Applying Bhringaraj Oilor Brahmi Oilto the scalp and soles of feet at bedtime may reduce pitta and encourage sound sleep. If you don’t have medicated oils, use sunfloweror coconut oilfor your abhyanga. If you spend a lot of time in the sun, you may wish to add some Neem Oilto whatever your basic abhyanga oil is, because it is said to reduce pitta in the skin. Pitta Massage Oilmay also may be a great choice.
It’s simple to do abhyanga, just gently heat the oil for your body and make sure that the oil you apply to your head is cooler, especially in the summer.
Kapha Pacifying Abhyanga
Sushruta says that massage “reduces the fat and the aggravated Kapha of the system, smoothes and cleanses the skin and imparts a firmness to the limbs.” (Sushruta Vol.2, 24:28) “Anointing the body (with oil) imparts a glossy softness to the skin, guards against the aggravation of the Vata and the Kapha, improves the color and strength and gives a tone to the root-principles (tissues) of the body.” (Sushruta Samhita, Vol.2, ch24:15-17)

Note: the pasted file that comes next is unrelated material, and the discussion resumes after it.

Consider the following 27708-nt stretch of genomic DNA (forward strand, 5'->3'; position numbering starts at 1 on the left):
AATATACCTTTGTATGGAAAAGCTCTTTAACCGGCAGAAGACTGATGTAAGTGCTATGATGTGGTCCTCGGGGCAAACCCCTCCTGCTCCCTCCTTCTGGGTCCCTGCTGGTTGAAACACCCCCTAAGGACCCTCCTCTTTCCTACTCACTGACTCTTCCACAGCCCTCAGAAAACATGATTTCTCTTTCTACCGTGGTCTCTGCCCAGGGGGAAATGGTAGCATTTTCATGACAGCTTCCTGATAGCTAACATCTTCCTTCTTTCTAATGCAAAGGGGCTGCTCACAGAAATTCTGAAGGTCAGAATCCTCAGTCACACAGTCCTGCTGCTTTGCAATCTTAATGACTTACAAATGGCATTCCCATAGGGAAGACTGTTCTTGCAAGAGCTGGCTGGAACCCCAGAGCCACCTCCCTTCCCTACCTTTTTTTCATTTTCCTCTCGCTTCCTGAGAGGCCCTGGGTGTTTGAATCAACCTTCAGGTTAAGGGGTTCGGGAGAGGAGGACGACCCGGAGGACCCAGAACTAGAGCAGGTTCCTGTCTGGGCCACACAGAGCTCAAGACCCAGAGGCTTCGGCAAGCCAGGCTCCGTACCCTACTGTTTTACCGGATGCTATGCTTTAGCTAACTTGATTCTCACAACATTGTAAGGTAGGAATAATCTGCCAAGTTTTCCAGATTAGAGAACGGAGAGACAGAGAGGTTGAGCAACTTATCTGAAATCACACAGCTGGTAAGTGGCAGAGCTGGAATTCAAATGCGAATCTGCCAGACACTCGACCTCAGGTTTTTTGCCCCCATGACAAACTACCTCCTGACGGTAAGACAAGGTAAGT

The main qualities of Kapha are unctuous, cool, heavy, slow, smooth, soft and static. Kapha and oil share most qualities. Because like increases like, using oil, especially cool oil, may increase Kapha rather than decrease it. However, because oil has the ability to absorb the qualities of substances it is prepared with, appropriate herbal oils can decrease Kapha.
Types of Oil That Are Best for Kapha:
Abhyangawith warm oil is best for kapha. While sesame, corn and mustard oils are all helpful because they are warming, herbal oils are an even better choice for Kapha, as they add more Kapha pacifying properties to the oil. Kapha Massage Oilis a good choice for general use. (If you are using sesame oil, opt for untoasted sesame oil; toasted is more expensive and has a very strong natural scent).
By using oil massage daily, a person is endowed with pleasanttouch, trimmed body parts and becomes strong, charming andleast affected by old age. Charaka Samhita Vol. 1, V: 88-89